For the finale of SOAR, I was able to redesign a magical illusion that I had first used for a Diana Ross Tour—making her appear live on stage from a projected image. In this case the illusion involved a Marabou Stork. The effect depended on the Stork walking through a paneled screen composed of vertical strips of elastic. Steve’s genius was to teach the Stork to walk through the strips on a precise cue that made it seem that the onscreen image had suddenly come to life. The Stork then flew off to the cheers of the audience.

SOAR at the San Diego Zoo: A night time free flying show with music and limited visible trainers.

Outdoor Stage for SOAR

Show scenes with lighting: “Real Theater” comes to Bird shows

Dancing Cranes

In 2007, Lim Kok Tay, the Chairman of Resorts World Sentosa, asked me to create a dynamic work of public art that would embody the spirit of his new resort. He wanted something big and impressive and the first idea was to do a show using giant construction cranes, with their movement synchronized to music and lighting. The problem was that but I couldn’t figure out how to create any kind of emotional connection between the audience and a piece of construction equipment.

One night I was staring at my drafting lamp when it occurred to me that it had the basic joint articulation of the Crane, a well-known symbol of health and longevity in Asian culture. Musing on the double meaning of the word ‘crane,’ I started to pose the lamp in various positions. As a bird lover, I was familiar with the Cranes’ mating dance and as the design process evolved, I started to see two giant crane birds dancing with one another.

For inspiration, I attached a second drafting lamp to my table and sketched out a ten-minute show where the cranes meet each other, dance and fall in love. The original design included several digital displays that provided information about the work of the International Crane Foundation to create awareness about protecting this beloved species and their eco-systems. My Company, EDC, was honored with a THEA Award for Best Attraction for the Crane Dance show.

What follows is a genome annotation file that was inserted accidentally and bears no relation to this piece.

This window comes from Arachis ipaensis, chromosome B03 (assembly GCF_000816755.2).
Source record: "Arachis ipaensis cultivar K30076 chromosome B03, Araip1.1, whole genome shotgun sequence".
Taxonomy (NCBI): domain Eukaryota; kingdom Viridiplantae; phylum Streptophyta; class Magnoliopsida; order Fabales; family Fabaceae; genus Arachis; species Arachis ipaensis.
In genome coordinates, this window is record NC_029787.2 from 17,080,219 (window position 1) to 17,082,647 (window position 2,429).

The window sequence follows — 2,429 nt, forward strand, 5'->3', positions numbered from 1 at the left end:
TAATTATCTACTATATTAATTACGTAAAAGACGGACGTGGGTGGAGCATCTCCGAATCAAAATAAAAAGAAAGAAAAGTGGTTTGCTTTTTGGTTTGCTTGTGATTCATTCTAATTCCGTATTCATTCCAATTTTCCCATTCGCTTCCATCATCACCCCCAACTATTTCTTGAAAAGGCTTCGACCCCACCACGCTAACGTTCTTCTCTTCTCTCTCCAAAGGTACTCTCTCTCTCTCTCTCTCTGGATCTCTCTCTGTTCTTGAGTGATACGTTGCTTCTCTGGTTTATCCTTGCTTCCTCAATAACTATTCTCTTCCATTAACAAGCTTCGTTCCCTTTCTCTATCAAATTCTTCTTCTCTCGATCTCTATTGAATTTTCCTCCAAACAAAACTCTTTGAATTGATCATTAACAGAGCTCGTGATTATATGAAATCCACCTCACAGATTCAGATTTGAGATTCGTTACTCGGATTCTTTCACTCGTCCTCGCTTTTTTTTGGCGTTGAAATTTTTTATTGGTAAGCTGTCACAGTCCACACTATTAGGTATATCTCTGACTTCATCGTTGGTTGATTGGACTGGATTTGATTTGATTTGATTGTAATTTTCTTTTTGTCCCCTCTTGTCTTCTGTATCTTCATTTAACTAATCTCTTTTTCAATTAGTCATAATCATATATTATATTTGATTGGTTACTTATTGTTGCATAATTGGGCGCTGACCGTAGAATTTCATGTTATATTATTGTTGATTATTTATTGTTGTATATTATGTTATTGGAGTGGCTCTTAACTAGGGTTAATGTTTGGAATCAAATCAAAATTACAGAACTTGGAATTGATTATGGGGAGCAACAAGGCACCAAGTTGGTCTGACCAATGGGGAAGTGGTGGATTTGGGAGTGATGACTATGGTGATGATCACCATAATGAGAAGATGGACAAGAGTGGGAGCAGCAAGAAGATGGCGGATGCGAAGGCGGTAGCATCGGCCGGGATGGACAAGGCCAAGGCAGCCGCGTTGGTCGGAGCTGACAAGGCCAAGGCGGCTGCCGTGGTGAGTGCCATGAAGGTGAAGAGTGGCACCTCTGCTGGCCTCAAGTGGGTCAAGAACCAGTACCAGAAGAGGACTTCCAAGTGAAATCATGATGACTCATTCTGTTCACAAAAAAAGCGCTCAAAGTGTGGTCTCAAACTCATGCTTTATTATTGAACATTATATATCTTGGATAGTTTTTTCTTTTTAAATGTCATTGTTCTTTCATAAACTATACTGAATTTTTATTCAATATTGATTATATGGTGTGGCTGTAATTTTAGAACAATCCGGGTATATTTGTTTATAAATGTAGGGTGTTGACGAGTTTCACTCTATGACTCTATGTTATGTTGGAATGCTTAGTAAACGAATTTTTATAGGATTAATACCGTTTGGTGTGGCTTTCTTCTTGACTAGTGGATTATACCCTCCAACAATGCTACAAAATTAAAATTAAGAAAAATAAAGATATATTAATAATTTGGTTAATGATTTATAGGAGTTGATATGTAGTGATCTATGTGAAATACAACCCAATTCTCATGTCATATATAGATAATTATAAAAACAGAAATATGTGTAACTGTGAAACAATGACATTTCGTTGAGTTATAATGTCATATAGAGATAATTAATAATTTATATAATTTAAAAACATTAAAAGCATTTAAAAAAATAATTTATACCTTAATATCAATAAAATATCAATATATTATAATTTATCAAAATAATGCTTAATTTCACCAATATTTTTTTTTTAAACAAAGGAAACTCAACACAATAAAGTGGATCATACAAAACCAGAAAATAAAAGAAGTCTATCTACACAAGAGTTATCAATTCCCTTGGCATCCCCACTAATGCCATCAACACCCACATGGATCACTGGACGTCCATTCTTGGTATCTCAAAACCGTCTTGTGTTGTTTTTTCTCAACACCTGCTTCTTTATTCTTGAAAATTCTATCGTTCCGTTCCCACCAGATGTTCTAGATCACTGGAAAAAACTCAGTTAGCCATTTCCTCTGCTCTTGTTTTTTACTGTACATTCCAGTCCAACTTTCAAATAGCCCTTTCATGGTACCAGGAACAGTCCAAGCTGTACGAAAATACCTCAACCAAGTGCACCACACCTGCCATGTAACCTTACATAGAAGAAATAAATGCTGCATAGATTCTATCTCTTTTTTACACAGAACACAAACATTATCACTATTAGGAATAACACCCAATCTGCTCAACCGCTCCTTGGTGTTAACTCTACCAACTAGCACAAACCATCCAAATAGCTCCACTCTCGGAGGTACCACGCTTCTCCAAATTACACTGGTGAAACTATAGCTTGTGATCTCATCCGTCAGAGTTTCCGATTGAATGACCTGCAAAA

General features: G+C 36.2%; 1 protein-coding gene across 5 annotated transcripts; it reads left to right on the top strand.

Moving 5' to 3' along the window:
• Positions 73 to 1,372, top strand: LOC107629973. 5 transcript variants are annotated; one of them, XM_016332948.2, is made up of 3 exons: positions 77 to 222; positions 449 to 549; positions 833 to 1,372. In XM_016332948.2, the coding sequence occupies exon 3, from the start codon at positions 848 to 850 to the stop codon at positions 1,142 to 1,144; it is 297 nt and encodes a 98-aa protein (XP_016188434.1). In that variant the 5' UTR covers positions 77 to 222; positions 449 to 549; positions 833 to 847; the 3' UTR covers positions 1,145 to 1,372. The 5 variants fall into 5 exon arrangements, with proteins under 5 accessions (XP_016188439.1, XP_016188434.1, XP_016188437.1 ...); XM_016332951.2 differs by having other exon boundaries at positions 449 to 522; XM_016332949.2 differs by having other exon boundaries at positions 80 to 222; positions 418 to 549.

Mechanical Dancing Cranes

A Happy Bird Garden for China

The bird population of China has suffered many setbacks, not the least of which is the loss of habitat. Responding to the Government’s desire to pay close attention to ecology, I designed an attraction that would provide a safe haven for wild birds by planting indigenous trees, grasses and shrubs to attract them while protecting them from predation.

The Happy Bird Garden, as we called it, offered a multi-level nature experience that would educate and entertain guests of all ages and levels of health and conditioning, from small children to parents and grand-parents.

A gentle wooden walking path, supported on stilts, rose and curved through a variety of nature experiences as it wound over streams and ponds. The exercise path connected to a series of special function decks that provided a place for cool-down, yoga, and gentle calisthenics while viewing digital displays of endangered birds (including audio recordings of their unique songs). Here, the goal was conservation, rehabbing a natural environment and education about the bird species in the region while giving people a fun place to exercise.

A Happy Bird Garden for China

Conservation through Entertainment

Recently, some friends visited me from Africa and they told me that fifty years ago, a survey was conducted that counted twenty-five-hundred Rhino in the Mana Pools, a wildlife conservation area in northern Zimbabwe. Today there are only one-hundred and twenty. Reflecting on the shocking destruction of animal habitat and the loss of species in my lifetime reminded me of my Grandmother’s apology to me in the 50’s.